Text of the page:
You know, we started April with the best of intentions. Because it’s Financial Literacy Month, all of the writers at Get Rich Slowly agreed to discuss basic money concepts. But we didn’t do it. Instead, we explored all sorts of other interesting topics.

I think I know part of the problem. For a couple of years, I spent all of April focused on financial literacy. It’s a great topic. But when you tie yourself down to just one theme for days on end, writing becomes drudgery. Besides, most of the GRS writers (and most of you readers) are beyond the basics. It’s important to cover them from time to time — I’m working on an article about building a better budget, for instance — but there’s already a vast library of introductory material at this site.

In fact, today I’ll share links to a lot of past posts. Now seems like a good time to revisit all of the finanial literacy resources I’ve compiled over the years.

Get Rich Slowly
This site regularly features articles about basic personal finance skills. Some of the best from the past five years include information on the following topics:

Basic skills

Budgeting

Bank accounts

Credit and credit cards

Investing

Insurance and Estate Planning

As a general rule, the basics category here at Get Rich Slowly contains information about fundamental financial literacy.

Saving and Investing
In April 2007, I shared a series of videos from author Michael Fischer. Though designed as companions to his book, Saving and Investing, these short pieces stand on their own. Look past the fact that these aren’t polished and professional — Michael provides some excellent information. Here are links to each part in the series:

  1. Introduction
  2. The power of compounding
  3. Providers and users of capital
  4. The difference between debt and equity
  5. What is leverage?
  6. An introduction to financial statements
  7. Why do financial markets exist?
  8. What is a bond?
  9. What is a stock?
  10. What is a stock market index?
  11. The importance of diversification (also an introduction to diversification)
  12. What is a mutual fund?
  13. Types of mutual funds
  14. The difference between active and passive management
  15. An introduction to dollar-cost averaging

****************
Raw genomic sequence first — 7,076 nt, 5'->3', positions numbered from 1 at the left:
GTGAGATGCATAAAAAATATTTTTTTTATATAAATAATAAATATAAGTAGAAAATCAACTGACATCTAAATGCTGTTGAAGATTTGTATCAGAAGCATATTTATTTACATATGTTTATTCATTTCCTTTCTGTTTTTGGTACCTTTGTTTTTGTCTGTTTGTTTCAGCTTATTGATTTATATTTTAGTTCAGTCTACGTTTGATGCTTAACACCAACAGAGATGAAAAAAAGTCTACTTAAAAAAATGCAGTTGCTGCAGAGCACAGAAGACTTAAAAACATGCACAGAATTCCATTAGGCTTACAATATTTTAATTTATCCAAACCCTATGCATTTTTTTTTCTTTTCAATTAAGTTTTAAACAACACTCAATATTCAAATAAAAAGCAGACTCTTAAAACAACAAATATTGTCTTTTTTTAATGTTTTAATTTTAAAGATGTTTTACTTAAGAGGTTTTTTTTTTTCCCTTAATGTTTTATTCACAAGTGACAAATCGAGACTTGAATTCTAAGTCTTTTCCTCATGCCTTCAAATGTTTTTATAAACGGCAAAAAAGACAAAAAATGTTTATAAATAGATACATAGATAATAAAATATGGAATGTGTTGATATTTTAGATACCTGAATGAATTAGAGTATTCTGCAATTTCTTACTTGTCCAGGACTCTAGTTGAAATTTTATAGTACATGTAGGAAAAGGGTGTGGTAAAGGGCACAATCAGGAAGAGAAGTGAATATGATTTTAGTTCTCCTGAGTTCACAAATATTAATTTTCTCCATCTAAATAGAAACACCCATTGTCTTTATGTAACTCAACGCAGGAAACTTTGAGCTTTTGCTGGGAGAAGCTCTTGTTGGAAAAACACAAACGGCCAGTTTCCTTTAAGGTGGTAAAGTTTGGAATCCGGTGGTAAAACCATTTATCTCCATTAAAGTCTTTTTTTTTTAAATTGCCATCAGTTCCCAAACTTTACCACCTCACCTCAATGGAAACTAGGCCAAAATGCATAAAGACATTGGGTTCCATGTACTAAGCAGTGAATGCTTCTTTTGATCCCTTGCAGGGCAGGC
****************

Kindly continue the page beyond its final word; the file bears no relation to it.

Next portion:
16. The impact of time
  17. The three enemies of growth
  18. Coping with high-interest debt
  19. Getting started
  20. 5 popular misconceptions about money

Other web sites
There are other excellent financial literacy resources around the web.

  • CNNMoney has an outstanding overview of basic personal finance topics called Money 101. Each of the 23 topics includes several pages of information, and many of the subjects include an interactive calculator or tool.
  • The Federal government has a website called MyMoney.gov, which is “dedicated to teaching all Americans the basics about financial education.”
  • The Federal government also provides the Federal Citizen Information Center, which offers free (or cheap) publications on a variety of topics including personal finance. Many of these publications are available in free PDF versions.
  • Both Illinois and Wisconsin have sites devoted to personal finance education. These two pages contain a wealth of links to information on many subjects.
  • 360 Degrees of Financial Literacy is a site from the American institute of CPAs. It includes many articles on various life stages such as “college”, “couples & marriage”, “home ownership”, etc. A clunky interface, but a lot of solid information.
  • Ramit at I Will Teach You to Be Rich has The world’s easiest guide to understanding retirement accounts.
  • Rhetorical Device offers A brief history of money. This is actual history. It’s a short article, but fascinating.

Between the Saving and Investing video series, the GRS basics archive, and the other sites I’ve linked here, you have a wealth of personal finance material at your disposal. I look forward to writing more about financial literacy in the years ahead.

This article is about Basics